First Frost

by Erika Rumbley

maple tree stone wall fall colorEvery year we plan our vegetable plantings and harvests around two Frost Dates: one in the spring when the chance of killing frosts subsides and we can safely plant a slew of summer crops, and one in the fall when that chance rises again. When mid-October rolls around we start keeping a close eye on the nighttime temperatures, and watch as they dip and dip and finally drop below the freezing mark. This week frost is arriving at Langwater.sugar pumpkin after frostFrost signals the end of so many summer crops, so we’re racing to grab the final harvests of all our summer favorites. In the CSA and at the Farmstand & markets this week, you’ll find that last, treasured harvest of crops that we have swept out of the path of frost: Tomatoes, Eggplant, Hot Peppers & Peppers–those ‘Suntanned Peppers’ as we call them.. i.e. Green Peppers with a flash of color up their side that we couldn’t resist picking.
view out the farm truckgreens in sunlightLike most things on the farm, the end of one thing is the beginning of something else. Now the fall harvest is gaining ground, the colder weather sweetening greens and roots. It’s true–Kale, Cabbage, Arugula all get sweeter after the frost! (Want to nerd out on WHY plants accumulate sugars to protect themselves from cold damage? Here you go.).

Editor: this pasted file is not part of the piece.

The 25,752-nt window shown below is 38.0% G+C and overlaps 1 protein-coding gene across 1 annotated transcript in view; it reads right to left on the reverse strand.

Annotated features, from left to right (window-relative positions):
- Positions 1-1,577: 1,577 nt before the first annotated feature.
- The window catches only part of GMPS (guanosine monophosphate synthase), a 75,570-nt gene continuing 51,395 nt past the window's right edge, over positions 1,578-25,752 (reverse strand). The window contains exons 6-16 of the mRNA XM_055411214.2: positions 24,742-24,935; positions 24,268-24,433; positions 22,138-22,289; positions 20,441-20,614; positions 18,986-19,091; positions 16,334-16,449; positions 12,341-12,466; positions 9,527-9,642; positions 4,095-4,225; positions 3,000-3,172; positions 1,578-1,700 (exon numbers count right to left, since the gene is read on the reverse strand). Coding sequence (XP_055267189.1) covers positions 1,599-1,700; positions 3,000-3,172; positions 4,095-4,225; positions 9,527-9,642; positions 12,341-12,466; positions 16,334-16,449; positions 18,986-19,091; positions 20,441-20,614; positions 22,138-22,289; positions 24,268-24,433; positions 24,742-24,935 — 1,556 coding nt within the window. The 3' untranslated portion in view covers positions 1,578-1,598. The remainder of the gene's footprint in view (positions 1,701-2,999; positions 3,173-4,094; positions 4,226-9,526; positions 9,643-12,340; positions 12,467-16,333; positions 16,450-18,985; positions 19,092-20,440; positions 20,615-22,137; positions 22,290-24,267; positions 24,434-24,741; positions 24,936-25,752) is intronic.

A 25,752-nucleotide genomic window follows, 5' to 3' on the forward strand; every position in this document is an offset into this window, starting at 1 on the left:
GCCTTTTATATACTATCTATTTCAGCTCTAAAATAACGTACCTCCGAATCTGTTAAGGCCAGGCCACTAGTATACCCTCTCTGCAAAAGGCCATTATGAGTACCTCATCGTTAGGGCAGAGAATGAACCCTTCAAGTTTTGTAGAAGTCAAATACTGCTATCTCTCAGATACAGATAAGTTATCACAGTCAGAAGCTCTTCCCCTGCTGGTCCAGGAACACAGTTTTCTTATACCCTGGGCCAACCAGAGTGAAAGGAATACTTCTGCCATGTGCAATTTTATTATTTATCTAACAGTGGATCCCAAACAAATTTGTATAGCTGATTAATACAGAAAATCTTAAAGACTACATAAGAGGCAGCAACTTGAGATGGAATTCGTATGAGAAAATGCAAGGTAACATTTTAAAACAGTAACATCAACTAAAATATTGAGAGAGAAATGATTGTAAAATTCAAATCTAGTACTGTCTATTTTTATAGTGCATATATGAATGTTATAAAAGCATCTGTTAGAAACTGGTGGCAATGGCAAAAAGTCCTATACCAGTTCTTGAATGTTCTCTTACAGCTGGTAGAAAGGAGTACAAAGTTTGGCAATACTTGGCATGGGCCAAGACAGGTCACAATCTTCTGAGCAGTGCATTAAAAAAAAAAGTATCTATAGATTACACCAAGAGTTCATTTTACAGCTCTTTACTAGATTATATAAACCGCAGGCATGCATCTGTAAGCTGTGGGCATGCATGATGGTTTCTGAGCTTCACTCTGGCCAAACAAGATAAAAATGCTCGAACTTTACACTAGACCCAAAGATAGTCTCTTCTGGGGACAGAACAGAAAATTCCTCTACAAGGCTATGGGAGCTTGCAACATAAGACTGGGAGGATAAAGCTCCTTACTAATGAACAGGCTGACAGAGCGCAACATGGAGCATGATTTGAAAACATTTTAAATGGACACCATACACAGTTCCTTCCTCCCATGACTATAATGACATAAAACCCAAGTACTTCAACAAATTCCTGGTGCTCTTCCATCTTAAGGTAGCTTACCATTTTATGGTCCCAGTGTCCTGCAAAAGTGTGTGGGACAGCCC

purple cabbage frostThe field crew’s layering up these days, and packing thermoses of hot drinks in the morning. We shift to harvesting different kinds of crops–heavier, more solid ones that will carry us through the winter. Bins of Turnips, bins of Beets, bins of Cabbage are all being stashed away at the peak of their sweet glory. Welcome to this new season on the far side of frost. It’s going to be delicious.

max leek harvest